Hollandaise Sauce



¼ cup White wine
2 Tbsp White Vinegar
1 Tbsp Shallots, minced
6 ea Parsley stems
1 ea Bay leaf
5 ea whole peppercorn

Boil in sauté pan until reduced by half. Reserve. Use warm.


3 ea Egg yolks
2-3 Tbsp Reduction (from above recipe)
9 oz Clarified butter (warm)
2 dash Tabasco
2 tsp Lemon juice, fresh
Salt & white pepper


Put egg yolks in clean stainless steel bowl with warm to hot, strained reduction to warm up egg yolks with whisk. Began to stir slowly in a circular motion over double boiler. Continue to heat and stir until eggs become pale yellow instead of dark yellow and the consistency is like a thick smooth pudding. If you start to see lumps, you are over cooking the egg yolks. Stir away from heat for a few seconds to let the mixture cool. It is better to go very slowly with this recipe than to rush and curdle your eggs.

When mixture is ribbony, shiny, thick but smooth, remove from heat and begin to drizzle warm clarified butter into the mixture while stirring in the same circular motion. As the eggs become to absorb the butter, you may start to increase the amount of butter added at one time. If it becomes too thick (it will break if it gets too thick), you may thin it with a little warm water. After all butter is added, season with lemon juice, tabasco, salt and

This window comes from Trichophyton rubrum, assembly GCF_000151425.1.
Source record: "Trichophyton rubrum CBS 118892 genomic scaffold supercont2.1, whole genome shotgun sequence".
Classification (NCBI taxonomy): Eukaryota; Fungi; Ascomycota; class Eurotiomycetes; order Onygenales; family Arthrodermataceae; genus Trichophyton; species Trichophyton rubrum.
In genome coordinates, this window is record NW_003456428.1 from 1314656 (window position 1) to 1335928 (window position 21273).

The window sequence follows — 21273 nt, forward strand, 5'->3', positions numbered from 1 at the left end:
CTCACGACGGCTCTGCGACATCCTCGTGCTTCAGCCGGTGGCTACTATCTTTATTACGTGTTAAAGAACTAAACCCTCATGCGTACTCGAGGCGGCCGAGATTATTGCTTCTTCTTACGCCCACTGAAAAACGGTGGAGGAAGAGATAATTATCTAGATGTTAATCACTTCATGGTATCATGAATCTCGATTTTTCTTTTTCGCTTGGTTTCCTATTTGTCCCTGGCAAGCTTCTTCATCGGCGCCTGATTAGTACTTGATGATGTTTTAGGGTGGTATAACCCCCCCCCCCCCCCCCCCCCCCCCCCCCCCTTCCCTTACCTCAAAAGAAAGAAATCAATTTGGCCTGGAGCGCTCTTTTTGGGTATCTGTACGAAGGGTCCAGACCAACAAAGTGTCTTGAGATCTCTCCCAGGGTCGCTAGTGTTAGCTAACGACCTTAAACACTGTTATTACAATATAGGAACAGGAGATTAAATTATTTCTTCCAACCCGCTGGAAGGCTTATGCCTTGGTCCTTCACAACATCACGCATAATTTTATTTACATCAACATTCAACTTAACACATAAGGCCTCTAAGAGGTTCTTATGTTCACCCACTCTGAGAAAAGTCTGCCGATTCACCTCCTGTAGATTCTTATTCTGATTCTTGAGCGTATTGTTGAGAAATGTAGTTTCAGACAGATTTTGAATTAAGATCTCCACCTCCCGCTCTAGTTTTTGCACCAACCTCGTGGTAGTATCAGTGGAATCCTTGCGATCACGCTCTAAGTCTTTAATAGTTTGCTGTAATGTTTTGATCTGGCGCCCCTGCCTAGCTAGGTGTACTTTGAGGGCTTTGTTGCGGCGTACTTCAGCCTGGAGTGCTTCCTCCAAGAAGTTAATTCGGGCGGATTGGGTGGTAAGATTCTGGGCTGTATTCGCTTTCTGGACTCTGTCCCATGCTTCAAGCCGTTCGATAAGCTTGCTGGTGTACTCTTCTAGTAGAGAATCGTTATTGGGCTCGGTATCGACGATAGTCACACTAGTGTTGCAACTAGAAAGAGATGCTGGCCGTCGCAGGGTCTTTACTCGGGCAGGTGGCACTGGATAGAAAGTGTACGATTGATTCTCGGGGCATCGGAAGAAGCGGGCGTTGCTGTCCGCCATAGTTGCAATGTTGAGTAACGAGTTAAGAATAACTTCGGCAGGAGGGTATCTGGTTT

pepper. Cover with plastic wrap and hold near or above warm area to keep warm. You can not refrigerate and reuse this sauce. You must keep it at the same temperature as when you first made the sauce. It will hold for about two hours if you keep the temperature correct and consistent.

Do not be discouraged if it doesn't work out on the first 2 or 3 times. This technical sauce is one of the first and hardest things that a chef has to master and many still mess it up even after their training.